Jane Lubchenco, Ph.D., is the administrator of the National Oceanic and Atmospheric Administration. Her scientific expertise includes oceans, climate change and interactions between the environment and human welfare. She has studied marine ecosystems around the world and championed the importance of science and its relevance to policymaking and human well-being. A former president of the American Association for the Advancement of Science, the International Council for Science and the Ecological Society of America, Lubchenco served 10 years on the National Science Board (the board of directors for the National Science Foundation). From 1999 to 2009, she led the Partnership for Interdisciplinary Studies of Coastal Oceans, a four-university, interdisciplinary team of scientists investigating the large marine ecosystem along the coasts of Washington, Oregon and California. She has a special interest in Arctic ecosystems, with recent work in Svalbard, Greenland, and the Alaskan arctic. Lubchenco has provided scientific input to multiple U.S. policymakers on climate, fisheries, marine ecosystems and biodiversity. She served on the first National Academy of Sciences study on "Policy Implications of Global Warming," providing advice to the George H.W. Bush administration and Congress. In 1997 she briefed the Clinton administration on climate change. She received a B.A. in biology from Colorado College, an M.S. in zoology from the University of Washington and a Ph.D. in ecology from Harvard University.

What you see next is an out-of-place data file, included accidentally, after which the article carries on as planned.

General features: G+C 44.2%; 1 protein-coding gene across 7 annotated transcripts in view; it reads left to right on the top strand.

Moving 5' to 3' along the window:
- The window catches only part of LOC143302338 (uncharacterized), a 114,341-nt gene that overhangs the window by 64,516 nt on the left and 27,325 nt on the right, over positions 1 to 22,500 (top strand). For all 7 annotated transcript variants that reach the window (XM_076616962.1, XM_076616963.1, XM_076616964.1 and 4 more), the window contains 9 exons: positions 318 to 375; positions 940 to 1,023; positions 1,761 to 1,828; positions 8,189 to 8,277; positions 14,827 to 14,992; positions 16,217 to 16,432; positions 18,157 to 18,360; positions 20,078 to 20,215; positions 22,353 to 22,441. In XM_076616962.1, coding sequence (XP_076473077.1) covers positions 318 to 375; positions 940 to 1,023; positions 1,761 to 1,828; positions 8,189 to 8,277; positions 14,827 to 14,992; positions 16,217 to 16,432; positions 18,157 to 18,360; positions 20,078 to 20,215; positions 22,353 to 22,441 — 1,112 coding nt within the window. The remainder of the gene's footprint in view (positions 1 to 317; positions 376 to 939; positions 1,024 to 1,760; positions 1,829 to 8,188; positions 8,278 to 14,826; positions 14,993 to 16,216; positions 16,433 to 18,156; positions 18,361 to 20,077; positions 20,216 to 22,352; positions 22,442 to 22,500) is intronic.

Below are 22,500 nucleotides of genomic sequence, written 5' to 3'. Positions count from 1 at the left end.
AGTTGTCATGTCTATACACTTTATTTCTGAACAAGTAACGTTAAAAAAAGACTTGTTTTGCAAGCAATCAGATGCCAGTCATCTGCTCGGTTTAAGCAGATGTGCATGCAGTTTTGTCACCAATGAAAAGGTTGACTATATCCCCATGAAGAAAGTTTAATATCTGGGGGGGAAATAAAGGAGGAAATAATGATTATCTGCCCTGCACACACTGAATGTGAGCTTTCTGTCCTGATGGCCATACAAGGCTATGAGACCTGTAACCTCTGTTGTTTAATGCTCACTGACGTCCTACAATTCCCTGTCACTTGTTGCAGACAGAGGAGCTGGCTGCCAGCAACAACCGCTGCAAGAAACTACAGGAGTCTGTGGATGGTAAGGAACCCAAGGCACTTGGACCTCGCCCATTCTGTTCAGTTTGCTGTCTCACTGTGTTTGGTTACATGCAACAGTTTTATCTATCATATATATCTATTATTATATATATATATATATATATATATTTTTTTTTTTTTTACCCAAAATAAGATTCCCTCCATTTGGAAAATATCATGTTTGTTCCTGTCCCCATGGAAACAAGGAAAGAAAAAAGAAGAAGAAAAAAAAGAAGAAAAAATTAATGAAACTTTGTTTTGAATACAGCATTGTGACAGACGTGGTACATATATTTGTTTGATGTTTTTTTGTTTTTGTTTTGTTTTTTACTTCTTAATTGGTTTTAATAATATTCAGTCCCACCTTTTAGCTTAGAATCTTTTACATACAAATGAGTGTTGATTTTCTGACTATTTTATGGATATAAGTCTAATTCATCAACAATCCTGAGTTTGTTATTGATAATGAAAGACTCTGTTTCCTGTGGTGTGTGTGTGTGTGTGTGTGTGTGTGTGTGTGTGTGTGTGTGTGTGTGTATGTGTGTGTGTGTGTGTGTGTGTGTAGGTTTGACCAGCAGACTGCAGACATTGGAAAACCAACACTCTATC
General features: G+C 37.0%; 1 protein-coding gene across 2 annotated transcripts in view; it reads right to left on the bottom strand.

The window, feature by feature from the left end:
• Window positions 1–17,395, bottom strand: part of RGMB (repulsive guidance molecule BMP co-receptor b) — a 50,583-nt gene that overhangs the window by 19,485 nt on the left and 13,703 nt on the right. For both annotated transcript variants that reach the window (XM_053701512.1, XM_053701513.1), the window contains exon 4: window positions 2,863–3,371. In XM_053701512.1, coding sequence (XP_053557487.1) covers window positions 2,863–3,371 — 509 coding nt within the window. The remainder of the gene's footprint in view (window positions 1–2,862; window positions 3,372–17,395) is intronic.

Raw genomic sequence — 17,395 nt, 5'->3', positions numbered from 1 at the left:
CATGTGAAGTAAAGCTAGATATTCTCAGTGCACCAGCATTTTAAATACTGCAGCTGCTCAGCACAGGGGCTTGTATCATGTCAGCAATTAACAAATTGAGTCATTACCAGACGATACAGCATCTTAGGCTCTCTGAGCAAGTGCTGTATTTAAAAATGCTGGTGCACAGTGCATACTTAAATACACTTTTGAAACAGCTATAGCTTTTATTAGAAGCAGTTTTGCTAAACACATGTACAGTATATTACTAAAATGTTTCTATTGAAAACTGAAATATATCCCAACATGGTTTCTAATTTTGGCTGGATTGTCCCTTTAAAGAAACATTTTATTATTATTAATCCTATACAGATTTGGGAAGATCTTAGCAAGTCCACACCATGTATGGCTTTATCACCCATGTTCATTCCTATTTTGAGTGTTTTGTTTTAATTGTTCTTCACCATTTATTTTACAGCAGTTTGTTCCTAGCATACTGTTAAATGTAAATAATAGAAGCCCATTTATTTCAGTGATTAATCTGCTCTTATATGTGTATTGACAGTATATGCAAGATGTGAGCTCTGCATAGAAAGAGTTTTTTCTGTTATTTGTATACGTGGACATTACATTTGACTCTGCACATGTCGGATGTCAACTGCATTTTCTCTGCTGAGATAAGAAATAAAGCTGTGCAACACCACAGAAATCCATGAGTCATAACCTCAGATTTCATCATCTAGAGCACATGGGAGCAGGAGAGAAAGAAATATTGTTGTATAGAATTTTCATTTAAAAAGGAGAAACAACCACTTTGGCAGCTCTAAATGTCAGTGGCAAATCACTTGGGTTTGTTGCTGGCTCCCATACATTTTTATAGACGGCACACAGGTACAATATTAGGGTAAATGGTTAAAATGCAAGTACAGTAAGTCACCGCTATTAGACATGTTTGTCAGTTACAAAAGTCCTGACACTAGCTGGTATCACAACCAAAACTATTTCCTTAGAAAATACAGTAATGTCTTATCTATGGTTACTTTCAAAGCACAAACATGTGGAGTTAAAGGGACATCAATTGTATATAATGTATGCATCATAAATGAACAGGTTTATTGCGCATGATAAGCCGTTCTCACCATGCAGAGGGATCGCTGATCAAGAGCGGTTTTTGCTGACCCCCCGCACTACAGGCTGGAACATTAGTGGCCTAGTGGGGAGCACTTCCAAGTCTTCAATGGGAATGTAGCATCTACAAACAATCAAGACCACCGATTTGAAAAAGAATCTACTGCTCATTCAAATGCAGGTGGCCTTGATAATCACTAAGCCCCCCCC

This Shell Distinguished Lecture Series event is co-hosted by the Science and Technology Policy Program of the James A. Baker III Institute for Public Policy and Rice University"s Wiess School of Natural Sciences and George R. Brown School of Engineering.
Sponsorship for this event was generously provided by the George and Mary Josephine Hamman Foundation.